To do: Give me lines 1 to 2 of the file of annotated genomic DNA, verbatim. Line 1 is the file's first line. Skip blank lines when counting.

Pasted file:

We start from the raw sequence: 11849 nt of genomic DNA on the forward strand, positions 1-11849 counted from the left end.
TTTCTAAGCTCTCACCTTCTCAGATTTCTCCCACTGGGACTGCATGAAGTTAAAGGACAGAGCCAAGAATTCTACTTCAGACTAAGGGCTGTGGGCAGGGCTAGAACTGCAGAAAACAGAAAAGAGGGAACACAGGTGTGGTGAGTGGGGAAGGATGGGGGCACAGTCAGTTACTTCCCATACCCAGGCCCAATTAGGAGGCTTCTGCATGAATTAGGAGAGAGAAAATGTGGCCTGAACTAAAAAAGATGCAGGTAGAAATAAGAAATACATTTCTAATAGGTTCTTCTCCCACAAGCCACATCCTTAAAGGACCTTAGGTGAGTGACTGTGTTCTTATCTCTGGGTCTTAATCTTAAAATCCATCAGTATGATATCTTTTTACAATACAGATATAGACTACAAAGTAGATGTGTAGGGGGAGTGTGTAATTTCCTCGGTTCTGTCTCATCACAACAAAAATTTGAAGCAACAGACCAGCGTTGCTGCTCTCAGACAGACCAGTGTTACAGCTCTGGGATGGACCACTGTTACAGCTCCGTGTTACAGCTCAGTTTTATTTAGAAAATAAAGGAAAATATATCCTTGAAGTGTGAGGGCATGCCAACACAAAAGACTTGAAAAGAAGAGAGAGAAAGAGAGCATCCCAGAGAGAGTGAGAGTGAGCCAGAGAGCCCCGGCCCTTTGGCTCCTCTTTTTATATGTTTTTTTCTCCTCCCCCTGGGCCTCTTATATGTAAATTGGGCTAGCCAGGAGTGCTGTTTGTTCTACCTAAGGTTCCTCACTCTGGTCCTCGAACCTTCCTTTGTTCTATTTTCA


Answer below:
We start from the raw sequence: 11849 nt of genomic DNA on the forward strand, positions 1-11849 counted from the left end.
TTTCTAAGCTCTCACCTTCTCAGATTTCTCCCACTGGGACTGCATGAAGTTAAAGGACAGAGCCAAGAATTCTACTTCAGACTAAGGGCTGTGGGCAGGGCTAGAACTGCAGAAAACAGAAAAGAGGGAACACAGGTGTGGTGAGTGGGGAAGGATGGGGGCACAGTCAGTTACTTCCCATACCCAGGCCCAATTAGGAGGCTTCTGCATGAATTAGGAGAGAGAAAATGTGGCCTGAACTAAAAAAGATGCAGGTAGAAATAAGAAATACATTTCTAATAGGTTCTTCTCCCACAAGCCACATCCTTAAAGGACCTTAGGTGAGTGACTGTGTTCTTATCTCTGGGTCTTAATCTTAAAATCCATCAGTATGATATCTTTTTACAATACAGATATAGACTACAAAGTAGATGTGTAGGGGGAGTGTGTAATTTCCTCGGTTCTGTCTCATCACAACAAAAATTTGAAGCAACAGACCAGCGTTGCTGCTCTCAGACAGACCAGTGTTACAGCTCTGGGATGGACCACTGTTACAGCTCCGTGTTACAGCTCAGTTTTATTTAGAAAATAAAGGAAAATATATCCTTGAAGTGTGAGGGCATGCCAACACAAAAGACTTGAAAAGAAGAGAGAGAAAGAGAGCATCCCAGAGAGAGTGAGAGTGAGCCAGAGAGCCCCGGCCCTTTGGCTCCTCTTTTTATATGTTTTTTTCTCCTCCCCCTGGGCCTCTTATATGTAAATTGGGCTAGCCAGGAGTGCTGTTTGTTCTACCTAAGGTTCCTCACTCTGGTCCTCGAACCTTCCTTTGTTCTATTTTCA